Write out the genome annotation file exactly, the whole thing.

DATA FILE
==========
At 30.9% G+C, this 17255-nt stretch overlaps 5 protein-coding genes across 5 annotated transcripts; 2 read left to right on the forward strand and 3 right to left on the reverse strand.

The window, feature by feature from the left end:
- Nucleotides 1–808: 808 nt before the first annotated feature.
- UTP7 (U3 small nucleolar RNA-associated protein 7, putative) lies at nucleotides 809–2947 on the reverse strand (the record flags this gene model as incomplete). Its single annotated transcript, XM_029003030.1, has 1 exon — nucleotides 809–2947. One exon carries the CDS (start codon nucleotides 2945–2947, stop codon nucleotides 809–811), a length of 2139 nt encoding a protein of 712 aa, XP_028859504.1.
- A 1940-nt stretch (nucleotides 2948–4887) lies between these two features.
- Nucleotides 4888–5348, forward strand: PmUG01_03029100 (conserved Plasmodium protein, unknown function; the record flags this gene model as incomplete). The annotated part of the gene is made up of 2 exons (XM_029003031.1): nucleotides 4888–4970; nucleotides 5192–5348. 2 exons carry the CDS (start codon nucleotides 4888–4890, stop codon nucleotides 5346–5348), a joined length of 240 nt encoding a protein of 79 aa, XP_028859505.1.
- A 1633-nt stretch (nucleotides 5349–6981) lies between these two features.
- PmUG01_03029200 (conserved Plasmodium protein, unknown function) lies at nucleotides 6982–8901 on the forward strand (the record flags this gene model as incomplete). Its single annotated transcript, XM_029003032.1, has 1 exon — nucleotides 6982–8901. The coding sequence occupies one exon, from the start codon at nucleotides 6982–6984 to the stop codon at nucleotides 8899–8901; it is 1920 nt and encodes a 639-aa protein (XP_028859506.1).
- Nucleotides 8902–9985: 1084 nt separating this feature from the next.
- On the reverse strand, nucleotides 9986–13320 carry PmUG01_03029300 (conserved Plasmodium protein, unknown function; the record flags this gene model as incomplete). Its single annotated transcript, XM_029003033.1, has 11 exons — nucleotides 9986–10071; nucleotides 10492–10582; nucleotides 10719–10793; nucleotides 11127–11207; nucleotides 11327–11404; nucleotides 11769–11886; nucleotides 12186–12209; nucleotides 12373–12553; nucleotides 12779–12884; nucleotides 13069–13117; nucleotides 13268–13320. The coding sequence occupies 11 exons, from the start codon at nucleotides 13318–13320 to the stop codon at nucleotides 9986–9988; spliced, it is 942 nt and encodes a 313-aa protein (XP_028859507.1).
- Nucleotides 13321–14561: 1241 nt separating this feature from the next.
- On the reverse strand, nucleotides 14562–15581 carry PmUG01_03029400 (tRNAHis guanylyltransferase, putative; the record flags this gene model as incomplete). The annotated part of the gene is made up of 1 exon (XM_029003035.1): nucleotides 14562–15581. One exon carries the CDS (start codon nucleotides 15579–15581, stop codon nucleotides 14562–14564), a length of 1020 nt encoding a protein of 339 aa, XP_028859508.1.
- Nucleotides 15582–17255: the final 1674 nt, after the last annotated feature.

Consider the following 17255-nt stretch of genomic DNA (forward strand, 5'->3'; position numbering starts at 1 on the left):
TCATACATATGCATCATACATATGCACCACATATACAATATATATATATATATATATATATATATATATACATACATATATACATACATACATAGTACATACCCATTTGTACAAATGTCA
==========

At 30.9% G+C, this 17255-nt stretch overlaps 5 protein-coding genes across 5 annotated transcripts; 2 read left to right on the forward strand and 3 right to left on the reverse strand.

The window, feature by feature from the left end:
- Nucleotides 1–808: 808 nt before the first annotated feature.
- UTP7 (U3 small nucleolar RNA-associated protein 7, putative) lies at nucleotides 809–2947 on the reverse strand (the record flags this gene model as incomplete). Its single annotated transcript, XM_029003030.1, has 1 exon — nucleotides 809–2947. One exon carries the CDS (start codon nucleotides 2945–2947, stop codon nucleotides 809–811), a length of 2139 nt encoding a protein of 712 aa, XP_028859504.1.
- A 1940-nt stretch (nucleotides 2948–4887) lies between these two features.
- Nucleotides 4888–5348, forward strand: PmUG01_03029100 (conserved Plasmodium protein, unknown function; the record flags this gene model as incomplete). The annotated part of the gene is made up of 2 exons (XM_029003031.1): nucleotides 4888–4970; nucleotides 5192–5348. 2 exons carry the CDS (start codon nucleotides 4888–4890, stop codon nucleotides 5346–5348), a joined length of 240 nt encoding a protein of 79 aa, XP_028859505.1.
- A 1633-nt stretch (nucleotides 5349–6981) lies between these two features.
- PmUG01_03029200 (conserved Plasmodium protein, unknown function) lies at nucleotides 6982–8901 on the forward strand (the record flags this gene model as incomplete). Its single annotated transcript, XM_029003032.1, has 1 exon — nucleotides 6982–8901. The coding sequence occupies one exon, from the start codon at nucleotides 6982–6984 to the stop codon at nucleotides 8899–8901; it is 1920 nt and encodes a 639-aa protein (XP_028859506.1).
- Nucleotides 8902–9985: 1084 nt separating this feature from the next.
- On the reverse strand, nucleotides 9986–13320 carry PmUG01_03029300 (conserved Plasmodium protein, unknown function; the record flags this gene model as incomplete). Its single annotated transcript, XM_029003033.1, has 11 exons — nucleotides 9986–10071; nucleotides 10492–10582; nucleotides 10719–10793; nucleotides 11127–11207; nucleotides 11327–11404; nucleotides 11769–11886; nucleotides 12186–12209; nucleotides 12373–12553; nucleotides 12779–12884; nucleotides 13069–13117; nucleotides 13268–13320. The coding sequence occupies 11 exons, from the start codon at nucleotides 13318–13320 to the stop codon at nucleotides 9986–9988; spliced, it is 942 nt and encodes a 313-aa protein (XP_028859507.1).
- Nucleotides 13321–14561: 1241 nt separating this feature from the next.
- On the reverse strand, nucleotides 14562–15581 carry PmUG01_03029400 (tRNAHis guanylyltransferase, putative; the record flags this gene model as incomplete). The annotated part of the gene is made up of 1 exon (XM_029003035.1): nucleotides 14562–15581. One exon carries the CDS (start codon nucleotides 15579–15581, stop codon nucleotides 14562–14564), a length of 1020 nt encoding a protein of 339 aa, XP_028859508.1.
- Nucleotides 15582–17255: the final 1674 nt, after the last annotated feature.

Consider the following 17255-nt stretch of genomic DNA (forward strand, 5'->3'; position numbering starts at 1 on the left):
TCATACATATGCATCATACATATGCACCACATATACAATATATATATATATATATATATATATATATATACATACATATATACATACATACATAGTACATACCCATTTGTACAAATGTCA